It is a further object of the present invention to provide an apparatus for carrying out the process of the invention whereby the process of the invention can be practiced not only in industrial drycleaning operations but in particular also within the cramped space within which in general shops operate, i.e. an apparatus which, as regards its dimensions, can still be termed closet-like and which is capable of receiving the textile contents of a full conventional cleaning drum (i.e. about 10 to 20 outerwear garments) and which, despite these considerably reduced dimensions compared with known apparatus of a similar kind, shall nonetheless make it possible to effect the above-outlined intensive solvent removal from the previously drycleaned garments, to be precise within a relatively short time interval of for example about 5 minutes, so that the invention makes it possible not only technically but also commercially to obtain a result which has hitherto been dismissed as wishful thinking by the entire cleaning trade.
To achieve the process aspect of the above-stated object, the invention provides that the garments or the like to be aftertreated be subjected in the course of the proposed steam and/or air impingement, which is effected in a conventional manner essentially only from above and/or from the side, to an appreciable vacuum which is preferably at least about 600 mm of water column, most preferably about 1000 mm of water column, and that the then solvent-containing waste steam and/or air stream be aspirated away underneath the garments in a conventional manner and thereafter be freed of solvent.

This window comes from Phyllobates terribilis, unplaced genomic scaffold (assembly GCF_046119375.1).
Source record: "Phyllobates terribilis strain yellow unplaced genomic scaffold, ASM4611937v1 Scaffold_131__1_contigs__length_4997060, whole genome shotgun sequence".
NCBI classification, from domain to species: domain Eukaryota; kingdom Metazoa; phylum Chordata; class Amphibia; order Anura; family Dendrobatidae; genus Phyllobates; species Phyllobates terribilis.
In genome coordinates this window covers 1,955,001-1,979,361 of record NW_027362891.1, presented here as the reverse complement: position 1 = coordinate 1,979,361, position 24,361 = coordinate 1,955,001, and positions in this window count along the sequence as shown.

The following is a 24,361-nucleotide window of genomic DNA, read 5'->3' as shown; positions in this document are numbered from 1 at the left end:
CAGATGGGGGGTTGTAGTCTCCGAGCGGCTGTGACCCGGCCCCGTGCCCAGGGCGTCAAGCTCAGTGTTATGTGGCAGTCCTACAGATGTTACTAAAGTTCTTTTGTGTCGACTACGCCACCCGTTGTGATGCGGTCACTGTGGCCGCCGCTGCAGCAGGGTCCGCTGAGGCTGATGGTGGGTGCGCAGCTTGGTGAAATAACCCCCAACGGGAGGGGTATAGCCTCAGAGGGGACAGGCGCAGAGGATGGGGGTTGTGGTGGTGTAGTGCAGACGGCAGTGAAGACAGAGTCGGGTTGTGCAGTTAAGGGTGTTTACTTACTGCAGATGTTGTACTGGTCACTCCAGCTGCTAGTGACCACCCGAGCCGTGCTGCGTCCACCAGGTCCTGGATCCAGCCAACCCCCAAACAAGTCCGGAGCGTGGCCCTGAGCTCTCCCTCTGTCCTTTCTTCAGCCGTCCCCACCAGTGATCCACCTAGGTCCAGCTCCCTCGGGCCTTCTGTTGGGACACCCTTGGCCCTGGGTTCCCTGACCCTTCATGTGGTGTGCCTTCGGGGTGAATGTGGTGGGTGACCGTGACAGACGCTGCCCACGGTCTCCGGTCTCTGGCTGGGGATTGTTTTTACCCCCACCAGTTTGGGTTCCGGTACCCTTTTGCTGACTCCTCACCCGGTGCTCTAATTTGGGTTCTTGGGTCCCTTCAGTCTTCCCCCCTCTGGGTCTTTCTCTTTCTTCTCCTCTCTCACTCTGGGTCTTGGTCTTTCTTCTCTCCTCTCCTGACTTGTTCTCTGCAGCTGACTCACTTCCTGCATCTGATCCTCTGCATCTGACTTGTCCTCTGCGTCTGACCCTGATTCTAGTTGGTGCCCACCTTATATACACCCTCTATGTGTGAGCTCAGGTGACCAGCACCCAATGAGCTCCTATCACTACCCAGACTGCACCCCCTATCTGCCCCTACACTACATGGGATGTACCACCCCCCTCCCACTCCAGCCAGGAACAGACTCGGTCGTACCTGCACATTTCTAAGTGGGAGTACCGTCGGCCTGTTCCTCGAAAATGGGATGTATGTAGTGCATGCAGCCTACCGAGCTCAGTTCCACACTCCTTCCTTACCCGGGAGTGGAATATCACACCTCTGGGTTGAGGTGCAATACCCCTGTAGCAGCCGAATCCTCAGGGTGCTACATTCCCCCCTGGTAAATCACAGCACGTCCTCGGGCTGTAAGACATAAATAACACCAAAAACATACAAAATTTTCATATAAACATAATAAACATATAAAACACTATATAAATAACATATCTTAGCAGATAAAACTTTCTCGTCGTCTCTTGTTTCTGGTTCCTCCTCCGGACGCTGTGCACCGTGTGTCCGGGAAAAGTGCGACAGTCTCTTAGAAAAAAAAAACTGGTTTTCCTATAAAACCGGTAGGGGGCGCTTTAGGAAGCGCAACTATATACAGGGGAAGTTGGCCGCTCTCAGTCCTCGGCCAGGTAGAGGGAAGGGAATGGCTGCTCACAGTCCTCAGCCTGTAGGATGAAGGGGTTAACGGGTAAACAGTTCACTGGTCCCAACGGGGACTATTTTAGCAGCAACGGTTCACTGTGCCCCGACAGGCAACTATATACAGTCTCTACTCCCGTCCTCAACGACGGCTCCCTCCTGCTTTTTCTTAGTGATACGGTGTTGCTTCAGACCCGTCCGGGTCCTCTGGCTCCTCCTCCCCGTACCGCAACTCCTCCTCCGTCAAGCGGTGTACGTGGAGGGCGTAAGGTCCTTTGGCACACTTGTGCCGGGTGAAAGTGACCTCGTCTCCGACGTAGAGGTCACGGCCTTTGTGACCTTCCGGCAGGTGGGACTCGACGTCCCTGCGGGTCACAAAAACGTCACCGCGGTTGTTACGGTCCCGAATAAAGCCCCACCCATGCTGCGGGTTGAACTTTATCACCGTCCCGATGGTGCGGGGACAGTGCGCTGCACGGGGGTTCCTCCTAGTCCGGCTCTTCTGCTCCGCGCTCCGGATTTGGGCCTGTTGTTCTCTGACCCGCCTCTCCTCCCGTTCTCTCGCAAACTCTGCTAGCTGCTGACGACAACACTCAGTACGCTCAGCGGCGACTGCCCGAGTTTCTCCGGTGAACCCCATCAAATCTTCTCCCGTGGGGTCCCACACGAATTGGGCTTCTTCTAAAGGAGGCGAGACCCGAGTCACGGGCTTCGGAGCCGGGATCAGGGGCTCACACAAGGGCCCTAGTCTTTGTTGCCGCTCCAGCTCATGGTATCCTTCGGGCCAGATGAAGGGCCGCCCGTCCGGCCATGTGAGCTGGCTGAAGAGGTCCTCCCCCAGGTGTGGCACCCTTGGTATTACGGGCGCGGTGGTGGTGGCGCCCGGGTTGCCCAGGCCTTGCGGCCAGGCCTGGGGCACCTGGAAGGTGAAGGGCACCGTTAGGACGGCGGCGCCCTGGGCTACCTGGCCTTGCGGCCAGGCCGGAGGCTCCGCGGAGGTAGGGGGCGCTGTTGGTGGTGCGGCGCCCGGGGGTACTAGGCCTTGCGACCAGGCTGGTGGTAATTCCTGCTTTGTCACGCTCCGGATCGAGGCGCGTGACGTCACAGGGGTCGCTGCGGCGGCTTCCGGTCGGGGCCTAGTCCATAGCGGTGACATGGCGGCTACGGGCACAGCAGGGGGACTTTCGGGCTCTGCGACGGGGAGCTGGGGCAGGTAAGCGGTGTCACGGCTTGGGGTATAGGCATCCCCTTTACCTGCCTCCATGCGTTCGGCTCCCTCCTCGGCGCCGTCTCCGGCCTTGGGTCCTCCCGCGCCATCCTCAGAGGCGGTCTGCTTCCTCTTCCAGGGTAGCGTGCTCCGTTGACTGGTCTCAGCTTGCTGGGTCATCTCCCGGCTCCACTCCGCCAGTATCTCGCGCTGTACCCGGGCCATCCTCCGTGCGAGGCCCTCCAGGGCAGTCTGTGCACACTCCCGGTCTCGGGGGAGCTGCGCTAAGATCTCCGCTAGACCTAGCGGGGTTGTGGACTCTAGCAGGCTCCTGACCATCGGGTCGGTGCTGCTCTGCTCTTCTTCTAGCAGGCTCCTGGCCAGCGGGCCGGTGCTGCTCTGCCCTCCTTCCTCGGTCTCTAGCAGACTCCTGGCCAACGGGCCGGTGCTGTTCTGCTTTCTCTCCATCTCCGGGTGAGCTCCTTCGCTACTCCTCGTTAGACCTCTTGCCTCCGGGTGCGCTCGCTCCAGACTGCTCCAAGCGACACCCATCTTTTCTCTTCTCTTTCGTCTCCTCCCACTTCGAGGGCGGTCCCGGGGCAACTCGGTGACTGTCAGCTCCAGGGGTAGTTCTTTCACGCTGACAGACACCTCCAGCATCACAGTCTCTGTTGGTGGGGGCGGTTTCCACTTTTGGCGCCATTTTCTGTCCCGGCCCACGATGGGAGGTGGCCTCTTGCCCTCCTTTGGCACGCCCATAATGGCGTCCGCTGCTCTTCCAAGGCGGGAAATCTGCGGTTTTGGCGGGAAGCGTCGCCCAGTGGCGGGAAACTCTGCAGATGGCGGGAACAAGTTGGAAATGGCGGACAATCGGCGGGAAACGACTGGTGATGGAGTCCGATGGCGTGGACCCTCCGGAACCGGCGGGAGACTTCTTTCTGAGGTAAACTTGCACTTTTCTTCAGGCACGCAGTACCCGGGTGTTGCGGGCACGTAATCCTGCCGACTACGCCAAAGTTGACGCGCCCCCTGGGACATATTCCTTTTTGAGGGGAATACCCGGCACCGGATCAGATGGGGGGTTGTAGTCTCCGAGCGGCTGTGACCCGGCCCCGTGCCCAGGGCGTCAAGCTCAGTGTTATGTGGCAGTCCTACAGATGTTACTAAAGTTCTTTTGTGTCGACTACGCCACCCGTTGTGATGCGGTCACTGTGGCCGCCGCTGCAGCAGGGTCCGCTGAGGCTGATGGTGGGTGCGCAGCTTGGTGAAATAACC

After it initially appeared to be the case in the course of the extensive development work which led to the present invention that a residual solvent concentration of about 1%, freely conceded by the manufacturers of such apparatus as being a favorable result (yet frequently not attained even at that level), could scarcely be attained, in particular in the case of small-scale plant, as required in principle for shop operations or the like, and that this value, previously evidently accepted as a favorable result, was unlikely to be bettered even in economical large-scale industrial plant (let alone in small-scale plant), a final attempt was made (as it were shortly before a resigned end was to be put to the development work) to additionally better (i.e. reduce) the previously attainable solvent concentration values by specifically increasing the low vacuum which is usually provided in such solvent disposal means and which merely has the purpose of preventing the escape of solvent-laden gases into the environment. It was found that even fairly appreciable vacuums of for example 300 or 400 mm of water column--in particular if regard is had to economic considerations--do not lead to an appreciable improvement.